Dizzy, an American jazz trumpet player, bandleader, singer, and composer, was known as "the sound of surprise". He played a pivotal role in the development of bebop and influenced numerous musicians. Dizzy also contributed to Afro-Cuban jazz by incorporating complex poly-rhythms and adding conga to his orchestra. Throughout his career, he received numerous awards and honors for his contributions to music.

Career highlights include being awarded the New Star Award from Esquire Magazine in 1944 and performing at the first integrated concert in public school in Cheraw, SC in 1959. In 1972, Dizzy became the first jazz musician appointed by the US Department of State for a cultural mission. He received several prestigious awards such as the Handel Medallion from the City of New York and the Paul Robeson Award from Rutgers University Institute of Jazz Studies.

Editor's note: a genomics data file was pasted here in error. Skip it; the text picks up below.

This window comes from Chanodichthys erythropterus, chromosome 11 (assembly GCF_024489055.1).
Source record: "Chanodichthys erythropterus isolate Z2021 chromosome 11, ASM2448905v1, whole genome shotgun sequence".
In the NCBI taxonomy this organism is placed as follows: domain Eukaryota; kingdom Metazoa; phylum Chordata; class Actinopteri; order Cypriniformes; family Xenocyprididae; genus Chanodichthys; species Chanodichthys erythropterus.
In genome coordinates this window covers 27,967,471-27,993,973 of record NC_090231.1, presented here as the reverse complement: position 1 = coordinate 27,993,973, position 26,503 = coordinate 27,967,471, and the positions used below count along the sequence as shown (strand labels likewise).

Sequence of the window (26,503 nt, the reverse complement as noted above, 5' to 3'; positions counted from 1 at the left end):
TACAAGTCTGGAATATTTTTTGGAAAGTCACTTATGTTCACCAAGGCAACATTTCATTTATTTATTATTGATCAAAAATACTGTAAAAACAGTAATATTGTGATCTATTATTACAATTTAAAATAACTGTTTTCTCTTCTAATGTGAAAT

Notable performances include playing at the White House for President Carter and the Shah of Iran in 1977 and performing "Salt Peanuts" with President Carter at a White House Jazz Concert in 1978. Dizzy was also recognized with inductions into both the Big Band and Jazz Hall of Fame. His lifetime achievements were acknowledged through various accolades including a Grammy Lifetime Achievement Award, Kennedy Center Honors Award, National Medal of Arts from President Bush, Duke Ellington Award from ASCAP (the society of Composers Authors and Publishers), as well as


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